… Bite-Size Colorful Cruciferous Veggies!
How excited was I when I first came across kale sprouts? Have you heard of them? I discovered kale sprouts about a month ago in my local Trader Joe’s. They first caught my attention with their vibrantly colored purple and green, mini-sized kale leaves and stock, with a tiny quasi Brussels sprout loosely encased in the center. What little beauties! They looked delicious. We do eat with our eyes first, right?
Since I love cruciferous vegetables, including all things cabbage, as well as kale, Brussels sprouts, broccoli, cauliflower, and bok choy, I knew I had to investigate these little gems more closely. When reading about them, I learned they are a hybrid of kale and Brussels sprouts, hence the name kale sprouts, with the nutritional benefits of both. It turns out that just one cup packs a powerful five grams of fiber and four grams of protein. And if you’re not an orange juice drinker, no worries because kale sprouts provide 90% of the RDA of vitamin C.
Preparing kale sprouts is quite simple and fairly quick. I tried cooking them two ways – roasted and sautéed/pan seared. Both worked very well. I prefer my veggies on the more raw side of the spectrum, while my family likes them tender. The roasting approach turns the leaves of the sprouts a crispy, crackly texture and takes a few minutes longer to cook the stalk to fork tender than does the pan searing method. This was my preference. Pan searing made pretty quick work of the cooking process and resulted in moist, softened leaves and a more evenly tender stalk. Bet you know who liked these best.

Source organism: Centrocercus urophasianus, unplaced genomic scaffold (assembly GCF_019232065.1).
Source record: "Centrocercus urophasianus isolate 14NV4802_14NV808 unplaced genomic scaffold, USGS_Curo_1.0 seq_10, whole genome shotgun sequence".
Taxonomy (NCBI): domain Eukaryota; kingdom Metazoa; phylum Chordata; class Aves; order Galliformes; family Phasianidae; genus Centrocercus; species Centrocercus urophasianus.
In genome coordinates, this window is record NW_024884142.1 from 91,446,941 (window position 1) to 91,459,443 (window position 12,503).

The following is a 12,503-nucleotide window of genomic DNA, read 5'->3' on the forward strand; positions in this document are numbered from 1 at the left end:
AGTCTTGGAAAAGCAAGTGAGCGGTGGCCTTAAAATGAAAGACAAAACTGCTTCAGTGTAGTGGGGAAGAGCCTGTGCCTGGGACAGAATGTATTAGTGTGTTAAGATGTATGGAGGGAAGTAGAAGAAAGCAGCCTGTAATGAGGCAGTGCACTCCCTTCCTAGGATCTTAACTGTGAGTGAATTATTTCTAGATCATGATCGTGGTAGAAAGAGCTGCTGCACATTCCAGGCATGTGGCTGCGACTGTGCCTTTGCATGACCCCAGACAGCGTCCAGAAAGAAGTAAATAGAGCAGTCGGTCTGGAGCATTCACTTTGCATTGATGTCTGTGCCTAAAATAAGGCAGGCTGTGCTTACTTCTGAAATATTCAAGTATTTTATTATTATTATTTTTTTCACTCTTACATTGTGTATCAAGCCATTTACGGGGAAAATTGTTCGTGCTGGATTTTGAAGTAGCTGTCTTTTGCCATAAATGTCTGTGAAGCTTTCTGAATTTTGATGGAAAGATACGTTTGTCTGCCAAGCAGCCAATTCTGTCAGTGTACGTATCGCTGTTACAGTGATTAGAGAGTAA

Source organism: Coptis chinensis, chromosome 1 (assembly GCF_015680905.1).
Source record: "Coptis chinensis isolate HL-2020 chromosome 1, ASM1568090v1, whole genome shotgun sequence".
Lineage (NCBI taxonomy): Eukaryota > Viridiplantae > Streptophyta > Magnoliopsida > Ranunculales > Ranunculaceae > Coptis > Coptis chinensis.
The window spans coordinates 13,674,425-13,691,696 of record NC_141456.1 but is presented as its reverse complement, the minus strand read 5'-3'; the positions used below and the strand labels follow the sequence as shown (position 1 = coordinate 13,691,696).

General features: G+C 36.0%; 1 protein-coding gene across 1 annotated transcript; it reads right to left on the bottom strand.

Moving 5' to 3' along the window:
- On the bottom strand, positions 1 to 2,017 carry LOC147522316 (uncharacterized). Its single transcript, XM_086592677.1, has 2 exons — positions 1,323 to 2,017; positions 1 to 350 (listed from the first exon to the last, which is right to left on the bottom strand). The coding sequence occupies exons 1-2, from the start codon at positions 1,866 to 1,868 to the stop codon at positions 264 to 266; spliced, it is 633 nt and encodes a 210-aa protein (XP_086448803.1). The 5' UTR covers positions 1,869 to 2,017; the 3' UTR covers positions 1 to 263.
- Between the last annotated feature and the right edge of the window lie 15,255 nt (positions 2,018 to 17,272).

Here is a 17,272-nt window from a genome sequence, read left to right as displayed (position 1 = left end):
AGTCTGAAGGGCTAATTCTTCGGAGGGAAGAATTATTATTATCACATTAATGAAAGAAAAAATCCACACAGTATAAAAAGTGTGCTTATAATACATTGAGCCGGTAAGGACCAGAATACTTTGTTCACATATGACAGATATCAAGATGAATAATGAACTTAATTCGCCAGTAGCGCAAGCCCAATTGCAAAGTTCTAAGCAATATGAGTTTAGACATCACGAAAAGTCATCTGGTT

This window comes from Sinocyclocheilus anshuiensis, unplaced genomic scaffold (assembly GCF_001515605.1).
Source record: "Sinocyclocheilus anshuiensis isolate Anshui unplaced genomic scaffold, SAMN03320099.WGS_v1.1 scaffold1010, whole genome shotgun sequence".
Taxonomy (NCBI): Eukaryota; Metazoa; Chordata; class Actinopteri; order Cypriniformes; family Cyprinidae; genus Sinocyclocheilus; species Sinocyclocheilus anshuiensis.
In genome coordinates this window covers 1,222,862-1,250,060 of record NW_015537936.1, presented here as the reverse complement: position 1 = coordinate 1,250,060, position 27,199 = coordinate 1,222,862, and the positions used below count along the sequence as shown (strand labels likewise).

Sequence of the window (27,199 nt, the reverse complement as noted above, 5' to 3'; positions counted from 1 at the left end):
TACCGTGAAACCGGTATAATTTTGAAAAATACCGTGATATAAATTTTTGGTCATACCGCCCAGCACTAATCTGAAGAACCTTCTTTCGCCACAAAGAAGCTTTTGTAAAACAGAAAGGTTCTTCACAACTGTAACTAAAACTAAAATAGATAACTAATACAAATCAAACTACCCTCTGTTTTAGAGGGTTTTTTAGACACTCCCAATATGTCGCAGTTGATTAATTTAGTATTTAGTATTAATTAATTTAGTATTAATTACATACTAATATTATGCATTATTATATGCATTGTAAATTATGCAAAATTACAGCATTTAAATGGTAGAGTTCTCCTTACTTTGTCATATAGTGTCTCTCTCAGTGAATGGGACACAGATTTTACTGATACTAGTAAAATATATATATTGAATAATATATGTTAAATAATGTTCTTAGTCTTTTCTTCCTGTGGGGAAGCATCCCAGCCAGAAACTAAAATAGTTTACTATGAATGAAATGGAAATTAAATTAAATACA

To roast, simply trim the stalk just enough to have a fresh cut on the end, nothing more than that needs to be removed. Rinse sprouts and pat dry with a paper towel. Toss them in a bowl with a little olive oil. I like to give them a quick massage with my fingertips to distribute the oil and tenderize them slightly, but this step is not a must. Sprinkle with a little kosher salt and pepper and toss again. Spread them on a foil-lined baking sheet in a single layer, leaving space between sprouts if possible. Bake them in a preheated 425º oven for about 10 minutes, or until stalk is tender to your liking. Remove from oven and serve immediately.
To pan sear, trim the stalk just enough to have a fresh cut on the end, nothing more than that needs to be removed. Rinse sprouts and pat dry with a paper towel. Add a little olive oil to a skillet (I love using my cast iron skillet for searing), and bring to medium heat. Add the sprouts and stir to slightly sear on all sides. Allow sprouts to cook about 2 minutes, then add 1-2 tablespoons of warm water to the pan and quickly cover pan with a lid. This will cause steaming to occur and will cook the sprouts evenly to finish. All water should have evaporated by the end of the cooking process. Check tenderness with fork. Continue cooking with lid on if a bit more time is needed. Remove from heat and serve immediately.
Both cooking methods allowed for the kale sprouts to have a naturally sweet, slightly nutty flavor. I find them to be less pungent, and honestly less gas producing, than regular Brussels sprouts. And the colors of lavender, purple, and shades of green are just as intriguing and mouthwatering as when the sprouts are raw.
Who would have thought that so much goodness could come from such a cute and colorful bite-size bundle? I’ll be using these in one-pot wonders, stir fry meals, warm and cold salads, and snacking on these for sure! Won’t you join me?
Safe food is a journey … Thrive!™